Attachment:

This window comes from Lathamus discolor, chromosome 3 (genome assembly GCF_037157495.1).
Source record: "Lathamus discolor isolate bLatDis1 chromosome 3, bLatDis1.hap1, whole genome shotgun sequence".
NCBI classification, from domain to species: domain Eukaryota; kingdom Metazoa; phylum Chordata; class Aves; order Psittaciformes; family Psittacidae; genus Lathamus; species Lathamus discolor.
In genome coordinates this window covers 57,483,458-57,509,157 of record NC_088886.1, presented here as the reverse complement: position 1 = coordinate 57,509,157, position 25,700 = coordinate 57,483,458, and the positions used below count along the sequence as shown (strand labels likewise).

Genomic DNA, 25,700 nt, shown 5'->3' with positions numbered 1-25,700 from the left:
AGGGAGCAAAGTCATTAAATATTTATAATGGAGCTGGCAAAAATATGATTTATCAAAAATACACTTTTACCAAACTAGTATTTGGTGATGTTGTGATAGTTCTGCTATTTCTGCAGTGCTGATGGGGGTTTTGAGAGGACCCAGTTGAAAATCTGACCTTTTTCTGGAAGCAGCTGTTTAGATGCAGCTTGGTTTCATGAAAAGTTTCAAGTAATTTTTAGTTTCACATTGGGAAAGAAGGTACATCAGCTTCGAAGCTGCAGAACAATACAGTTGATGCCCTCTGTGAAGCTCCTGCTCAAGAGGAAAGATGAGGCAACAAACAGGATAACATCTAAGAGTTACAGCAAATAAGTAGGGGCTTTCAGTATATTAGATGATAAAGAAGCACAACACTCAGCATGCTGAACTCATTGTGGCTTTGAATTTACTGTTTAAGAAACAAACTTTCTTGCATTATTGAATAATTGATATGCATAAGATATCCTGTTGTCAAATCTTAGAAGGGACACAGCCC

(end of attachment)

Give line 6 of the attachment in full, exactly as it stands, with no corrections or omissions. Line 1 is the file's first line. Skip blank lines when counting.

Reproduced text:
AGGGAGCAAAGTCATTAAATATTTATAATGGAGCTGGCAAAAATATGATTTATCAAAAATACACTTTTACCAAACTAGTATTTGGTGATGTTGTGATAGTTCTGCTATTTCTGCAGTGCTGATGGGGGTTTTGAGAGGACCCAGTTGAAAATCTGACCTTTTTCTGGAAGCAGCTGTTTAGATGCAGCTTGGTTTCATGAAAAGTTTCAAGTAATTTTTAGTTTCACATTGGGAAAGAAGGTACATCAGCTTCGAAGCTGCAGAACAATACAGTTGATGCCCTCTGTGAAGCTCCTGCTCAAGAGGAAAGATGAGGCAACAAACAGGATAACATCTAAGAGTTACAGCAAATAAGTAGGGGCTTTCAGTATATTAGATGATAAAGAAGCACAACACTCAGCATGCTGAACTCATTGTGGCTTTGAATTTACTGTTTAAGAAACAAACTTTCTTGCATTATTGAATAATTGATATGCATAAGATATCCTGTTGTCAAATCTTAGAAGGGACACAGCCC